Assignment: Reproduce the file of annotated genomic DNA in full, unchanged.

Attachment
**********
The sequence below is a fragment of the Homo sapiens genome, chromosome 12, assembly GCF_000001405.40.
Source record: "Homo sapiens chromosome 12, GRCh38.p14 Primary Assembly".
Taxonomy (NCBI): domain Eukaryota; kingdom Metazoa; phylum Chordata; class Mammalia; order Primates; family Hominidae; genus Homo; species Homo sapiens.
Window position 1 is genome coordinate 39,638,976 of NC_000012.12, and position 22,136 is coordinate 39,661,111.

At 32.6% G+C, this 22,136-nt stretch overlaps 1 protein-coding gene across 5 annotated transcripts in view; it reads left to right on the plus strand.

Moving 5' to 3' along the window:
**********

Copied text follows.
The sequence below is a fragment of the Homo sapiens genome, chromosome 12, assembly GCF_000001405.40.
Source record: "Homo sapiens chromosome 12, GRCh38.p14 Primary Assembly".
Taxonomy (NCBI): domain Eukaryota; kingdom Metazoa; phylum Chordata; class Mammalia; order Primates; family Hominidae; genus Homo; species Homo sapiens.
Window position 1 is genome coordinate 39,638,976 of NC_000012.12, and position 22,136 is coordinate 39,661,111.

At 32.6% G+C, this 22,136-nt stretch overlaps 1 protein-coding gene across 5 annotated transcripts in view; it reads left to right on the plus strand.

Moving 5' to 3' along the window: